Tuesday, May 1, 2012

Bishop Responds to Madness in Madison (Part 1: 2010 Review)

Bishop Robert C. Morlino

I'm going to break this post up into two parts.  In this first part, we are going to revisit what happened in the Diocese of Madison, Wisconsin back in 2010.  In part two, we will look closer at what happened last month and, in between those years.

I've been following this case since Bishop Morlino issued a public statement in the fall of 2010. It concerns some priests he brought to the area in 2006 from the Society of Jesus Christ the Priest, based in Spain.  There's a priest shortage in many dioceses so some bishops are reaching out across the world to fill slots - no surprise here.  Sometimes there will be culture clashes, but did not the Apostles go off to foreign lands to spread the Gospel? These priests are more traditional and celebrate both the old and new forms of the Mass. They are educators and there is a school involved - St. Mary's in Platteville.  They are known to foster vocations.  Some people there didn't like the changes they made, nor did they like the orthodoxy that came with these priests.  Thankfully, the bishop defended their right to act within a certain range of options.

In 2010, some people protested by writing letters to the Apostolic Nuncio demanding the removal of these priests.  Bishop Morlino responded:
I am in receipt of your October 8, 2010 letter and petition. I am grateful that you have approached me with your concern, and I certainly recognize and respect your right to do so (Code of Canon Law, c. 212, §§2-3). By means of this letter I am replying to what you requested, namely, the “immediate removal of the priests of the Society of Jesus Christ the Priest from St. Mary and St. Augustine parishes in Platteville.” A number of you have written to the Apostolic Nuncio about this matter. He has forwarded the letters to me after having read them. He asked that I inform you that he has forwarded these letters to me for my pastoral consideration, since the responsibility for priestly assignments rests with the diocesan bishop.
The faithful have a right to take their concerns to the Sacred Pastors, but they are following canon law which must be in harmony with the Gospel.  Priests have rights.  Too many stories over the years show bishops caving in to the demands of lay people and just shuffling priests around.  In many parishes, this has created spoiled brats who throw temper-tantrums when priests - acting within a range of permitted options on liturgy and other things - are derided.  People confuse these options in such a way as to construe them as immoral or unethical.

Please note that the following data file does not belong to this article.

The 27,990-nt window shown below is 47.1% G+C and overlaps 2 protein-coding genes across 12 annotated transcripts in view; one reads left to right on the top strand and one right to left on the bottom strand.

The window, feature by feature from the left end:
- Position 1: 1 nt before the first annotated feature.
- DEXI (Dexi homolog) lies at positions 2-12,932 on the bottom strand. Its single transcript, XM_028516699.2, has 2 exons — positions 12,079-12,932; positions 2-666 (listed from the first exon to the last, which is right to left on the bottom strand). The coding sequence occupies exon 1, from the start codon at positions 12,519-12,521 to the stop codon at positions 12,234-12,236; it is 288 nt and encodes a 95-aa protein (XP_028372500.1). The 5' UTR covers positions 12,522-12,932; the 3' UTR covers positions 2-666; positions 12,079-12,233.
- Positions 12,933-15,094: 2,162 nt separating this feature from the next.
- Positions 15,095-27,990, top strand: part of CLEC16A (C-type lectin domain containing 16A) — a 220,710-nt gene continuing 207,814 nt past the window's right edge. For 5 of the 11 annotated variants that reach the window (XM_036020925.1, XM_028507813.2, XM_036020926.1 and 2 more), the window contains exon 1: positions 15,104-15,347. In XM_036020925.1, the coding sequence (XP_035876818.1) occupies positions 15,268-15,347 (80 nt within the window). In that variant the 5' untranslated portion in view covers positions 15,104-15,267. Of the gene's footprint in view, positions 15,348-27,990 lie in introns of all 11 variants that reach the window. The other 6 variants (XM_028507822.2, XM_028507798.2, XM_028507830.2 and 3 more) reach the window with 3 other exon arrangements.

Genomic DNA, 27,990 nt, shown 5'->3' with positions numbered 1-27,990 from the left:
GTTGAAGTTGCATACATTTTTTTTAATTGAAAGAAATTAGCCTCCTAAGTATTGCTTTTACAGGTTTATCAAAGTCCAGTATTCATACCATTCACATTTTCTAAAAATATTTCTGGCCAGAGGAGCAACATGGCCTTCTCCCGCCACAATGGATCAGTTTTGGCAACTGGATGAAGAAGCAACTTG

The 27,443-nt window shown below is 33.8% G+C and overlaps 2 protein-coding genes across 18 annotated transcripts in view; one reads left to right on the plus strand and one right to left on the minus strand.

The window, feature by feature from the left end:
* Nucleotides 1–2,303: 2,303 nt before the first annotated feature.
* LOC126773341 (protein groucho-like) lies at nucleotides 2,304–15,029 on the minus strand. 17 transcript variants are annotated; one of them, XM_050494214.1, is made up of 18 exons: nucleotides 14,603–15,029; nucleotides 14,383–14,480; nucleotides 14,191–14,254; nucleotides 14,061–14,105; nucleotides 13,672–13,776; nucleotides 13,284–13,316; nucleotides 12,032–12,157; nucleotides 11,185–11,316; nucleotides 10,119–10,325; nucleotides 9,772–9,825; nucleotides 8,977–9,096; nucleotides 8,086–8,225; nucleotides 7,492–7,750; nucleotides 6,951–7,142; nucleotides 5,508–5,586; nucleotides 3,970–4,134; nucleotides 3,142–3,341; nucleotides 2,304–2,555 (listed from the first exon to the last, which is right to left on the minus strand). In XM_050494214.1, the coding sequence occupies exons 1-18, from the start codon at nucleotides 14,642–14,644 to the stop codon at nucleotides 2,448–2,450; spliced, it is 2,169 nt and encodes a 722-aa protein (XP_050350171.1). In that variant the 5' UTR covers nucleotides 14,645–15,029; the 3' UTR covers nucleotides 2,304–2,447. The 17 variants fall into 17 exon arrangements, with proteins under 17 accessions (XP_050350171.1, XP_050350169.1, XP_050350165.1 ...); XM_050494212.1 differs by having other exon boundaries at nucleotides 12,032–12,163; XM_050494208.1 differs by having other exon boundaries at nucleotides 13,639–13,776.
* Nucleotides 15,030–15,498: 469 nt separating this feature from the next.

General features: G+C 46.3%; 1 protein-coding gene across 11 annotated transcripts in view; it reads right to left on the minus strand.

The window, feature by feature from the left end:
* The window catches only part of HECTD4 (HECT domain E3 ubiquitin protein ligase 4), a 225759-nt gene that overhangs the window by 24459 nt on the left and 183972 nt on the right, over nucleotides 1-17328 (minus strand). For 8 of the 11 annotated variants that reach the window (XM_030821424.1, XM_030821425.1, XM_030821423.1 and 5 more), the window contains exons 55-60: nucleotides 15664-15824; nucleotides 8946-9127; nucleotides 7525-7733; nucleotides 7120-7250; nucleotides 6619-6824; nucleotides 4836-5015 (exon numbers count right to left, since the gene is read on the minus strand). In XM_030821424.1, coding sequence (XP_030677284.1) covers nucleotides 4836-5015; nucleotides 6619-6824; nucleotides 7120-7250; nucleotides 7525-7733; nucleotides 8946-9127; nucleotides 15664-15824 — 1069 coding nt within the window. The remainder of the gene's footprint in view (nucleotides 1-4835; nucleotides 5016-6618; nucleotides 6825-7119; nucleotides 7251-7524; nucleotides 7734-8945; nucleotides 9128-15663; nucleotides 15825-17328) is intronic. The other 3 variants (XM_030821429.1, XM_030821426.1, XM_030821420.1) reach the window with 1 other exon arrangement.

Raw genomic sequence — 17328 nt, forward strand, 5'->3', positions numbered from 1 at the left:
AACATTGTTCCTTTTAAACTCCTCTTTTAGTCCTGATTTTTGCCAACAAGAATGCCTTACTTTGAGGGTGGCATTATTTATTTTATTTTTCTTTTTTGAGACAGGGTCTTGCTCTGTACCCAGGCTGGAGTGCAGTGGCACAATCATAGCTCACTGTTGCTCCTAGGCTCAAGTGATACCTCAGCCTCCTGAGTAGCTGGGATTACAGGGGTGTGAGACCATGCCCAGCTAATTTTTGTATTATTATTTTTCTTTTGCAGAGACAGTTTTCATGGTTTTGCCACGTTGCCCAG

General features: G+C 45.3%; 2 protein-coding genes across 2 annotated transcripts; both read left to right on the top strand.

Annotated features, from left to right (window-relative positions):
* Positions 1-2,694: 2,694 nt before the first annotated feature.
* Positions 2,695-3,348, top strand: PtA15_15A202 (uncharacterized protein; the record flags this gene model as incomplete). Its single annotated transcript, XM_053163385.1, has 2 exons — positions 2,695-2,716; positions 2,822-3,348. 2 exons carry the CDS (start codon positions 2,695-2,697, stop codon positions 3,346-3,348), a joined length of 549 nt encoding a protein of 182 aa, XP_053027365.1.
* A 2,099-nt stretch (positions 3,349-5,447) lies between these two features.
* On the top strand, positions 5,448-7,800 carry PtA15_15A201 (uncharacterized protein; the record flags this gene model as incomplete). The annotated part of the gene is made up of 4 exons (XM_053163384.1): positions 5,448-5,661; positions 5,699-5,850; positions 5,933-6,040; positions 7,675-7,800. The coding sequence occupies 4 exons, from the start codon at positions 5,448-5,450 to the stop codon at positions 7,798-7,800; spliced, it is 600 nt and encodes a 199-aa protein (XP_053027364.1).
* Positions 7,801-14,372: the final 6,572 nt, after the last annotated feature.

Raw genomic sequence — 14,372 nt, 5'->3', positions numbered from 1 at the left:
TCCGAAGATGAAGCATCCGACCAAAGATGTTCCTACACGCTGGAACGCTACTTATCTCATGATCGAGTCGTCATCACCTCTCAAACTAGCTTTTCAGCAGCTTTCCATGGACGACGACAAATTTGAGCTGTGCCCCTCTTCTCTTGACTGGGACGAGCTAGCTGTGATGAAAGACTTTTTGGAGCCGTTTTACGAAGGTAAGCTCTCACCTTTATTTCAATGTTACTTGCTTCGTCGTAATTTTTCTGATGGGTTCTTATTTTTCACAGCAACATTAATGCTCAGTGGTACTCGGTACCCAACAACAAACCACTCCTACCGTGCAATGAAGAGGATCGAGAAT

After explaining what a serious matter it is to have a priest removed from a parish, Bishop Morlino continues:

I have found that much of what has been said amounts to opinion, misunderstanding, and rumor rather than fact. Nonetheless, after carefully weighing all of your reasons for the proposed removal, I have decided to keep Rev. Lope Pascual, Rev. John Del Priore, and Rev. Miguel Galvez in their current priestly ministry at St. Mary and St. Augustine parishes in Platteville. Their charisms for Catholic education and vocations will serve the people of Platteville very well, and they have my full support. 

He then goes on to explain the respect that is due to the priests of that parish, reminding them that they should always first approach them.  Bishop Morlino next gives his judgment on the concerns he looked at in that 2010 letter.

It grieves me to acknowledge that the reputation of three happy, holy, and hardworking priests has been seriously tarnished by rumor, gossip, and calumny (lying with the intent to damage another’s good name) by some within the parish community. Such conduct is gravely sinful, since some parishioners have been driven by fear, anger, or both, to distance themselves from their priests and even the Sacraments. This situation must cease, and charity must prevail on the part of all. 

Before asking the people to give the priests some time and reassuring them of their good will, he writes:

Furthermore, activities such as protest-letter-writing seminars, leafleting of motor vehicles, door- to-door canvassing for signatures on a petition, etc (that is, exerting organized political pressure on people, where the end justifies any means) is an appropriate tactic in a political campaign, but not in the communion of faith which is the Catholic Church. Groups such as “Call to Action” and “Voice of the Faithful” regularly employ such tactics against legitimate authority in the Church. Because these groups dissent from basic tenets of Catholic Doctrine and Discipline, they are not recognized as Catholic in the Diocese of Madison, much less are they able to exercise legitimate authority. It is my hope that these clarifications will prove helpful.